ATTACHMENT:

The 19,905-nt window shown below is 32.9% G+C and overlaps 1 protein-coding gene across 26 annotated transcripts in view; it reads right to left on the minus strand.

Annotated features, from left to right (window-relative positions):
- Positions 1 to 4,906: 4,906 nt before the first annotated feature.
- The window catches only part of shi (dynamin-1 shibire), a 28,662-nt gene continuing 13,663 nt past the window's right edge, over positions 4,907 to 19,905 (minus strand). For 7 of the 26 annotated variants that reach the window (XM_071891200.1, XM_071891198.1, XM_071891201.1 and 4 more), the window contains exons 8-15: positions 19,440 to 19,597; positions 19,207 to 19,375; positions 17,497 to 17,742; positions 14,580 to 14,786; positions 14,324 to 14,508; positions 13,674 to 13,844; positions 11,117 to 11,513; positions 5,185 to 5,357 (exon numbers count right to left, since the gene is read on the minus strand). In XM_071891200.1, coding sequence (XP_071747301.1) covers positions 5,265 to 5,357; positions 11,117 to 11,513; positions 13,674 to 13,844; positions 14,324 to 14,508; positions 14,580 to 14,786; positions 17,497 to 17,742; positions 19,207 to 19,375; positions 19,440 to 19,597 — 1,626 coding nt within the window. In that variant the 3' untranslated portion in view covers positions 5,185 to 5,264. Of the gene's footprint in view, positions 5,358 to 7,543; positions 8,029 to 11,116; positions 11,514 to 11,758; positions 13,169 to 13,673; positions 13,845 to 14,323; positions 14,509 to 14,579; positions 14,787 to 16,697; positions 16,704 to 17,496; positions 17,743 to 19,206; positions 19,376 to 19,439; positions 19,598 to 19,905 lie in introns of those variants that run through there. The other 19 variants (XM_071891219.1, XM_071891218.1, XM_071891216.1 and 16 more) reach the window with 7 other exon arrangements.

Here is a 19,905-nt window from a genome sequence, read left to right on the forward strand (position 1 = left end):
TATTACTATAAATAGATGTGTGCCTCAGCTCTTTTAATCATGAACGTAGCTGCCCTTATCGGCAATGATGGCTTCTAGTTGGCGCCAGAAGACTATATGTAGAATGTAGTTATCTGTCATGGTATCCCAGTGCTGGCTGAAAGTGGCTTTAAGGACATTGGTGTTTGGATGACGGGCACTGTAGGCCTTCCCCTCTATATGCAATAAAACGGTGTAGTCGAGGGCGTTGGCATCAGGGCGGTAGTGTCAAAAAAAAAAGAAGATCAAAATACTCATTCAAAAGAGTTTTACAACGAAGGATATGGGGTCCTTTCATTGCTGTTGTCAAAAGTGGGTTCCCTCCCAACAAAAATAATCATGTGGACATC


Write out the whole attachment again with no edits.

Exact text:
The 19,905-nt window shown below is 32.9% G+C and overlaps 1 protein-coding gene across 26 annotated transcripts in view; it reads right to left on the minus strand.

Annotated features, from left to right (window-relative positions):
- Positions 1 to 4,906: 4,906 nt before the first annotated feature.
- The window catches only part of shi (dynamin-1 shibire), a 28,662-nt gene continuing 13,663 nt past the window's right edge, over positions 4,907 to 19,905 (minus strand). For 7 of the 26 annotated variants that reach the window (XM_071891200.1, XM_071891198.1, XM_071891201.1 and 4 more), the window contains exons 8-15: positions 19,440 to 19,597; positions 19,207 to 19,375; positions 17,497 to 17,742; positions 14,580 to 14,786; positions 14,324 to 14,508; positions 13,674 to 13,844; positions 11,117 to 11,513; positions 5,185 to 5,357 (exon numbers count right to left, since the gene is read on the minus strand). In XM_071891200.1, coding sequence (XP_071747301.1) covers positions 5,265 to 5,357; positions 11,117 to 11,513; positions 13,674 to 13,844; positions 14,324 to 14,508; positions 14,580 to 14,786; positions 17,497 to 17,742; positions 19,207 to 19,375; positions 19,440 to 19,597 — 1,626 coding nt within the window. In that variant the 3' untranslated portion in view covers positions 5,185 to 5,264. Of the gene's footprint in view, positions 5,358 to 7,543; positions 8,029 to 11,116; positions 11,514 to 11,758; positions 13,169 to 13,673; positions 13,845 to 14,323; positions 14,509 to 14,579; positions 14,787 to 16,697; positions 16,704 to 17,496; positions 17,743 to 19,206; positions 19,376 to 19,439; positions 19,598 to 19,905 lie in introns of those variants that run through there. The other 19 variants (XM_071891219.1, XM_071891218.1, XM_071891216.1 and 16 more) reach the window with 7 other exon arrangements.

Here is a 19,905-nt window from a genome sequence, read left to right on the forward strand (position 1 = left end):
TATTACTATAAATAGATGTGTGCCTCAGCTCTTTTAATCATGAACGTAGCTGCCCTTATCGGCAATGATGGCTTCTAGTTGGCGCCAGAAGACTATATGTAGAATGTAGTTATCTGTCATGGTATCCCAGTGCTGGCTGAAAGTGGCTTTAAGGACATTGGTGTTTGGATGACGGGCACTGTAGGCCTTCCCCTCTATATGCAATAAAACGGTGTAGTCGAGGGCGTTGGCATCAGGGCGGTAGTGTCAAAAAAAAAAGAAGATCAAAATACTCATTCAAAAGAGTTTTACAACGAAGGATATGGGGTCCTTTCATTGCTGTTGTCAAAAGTGGGTTCCCTCCCAACAAAAATAATCATGTGGACATC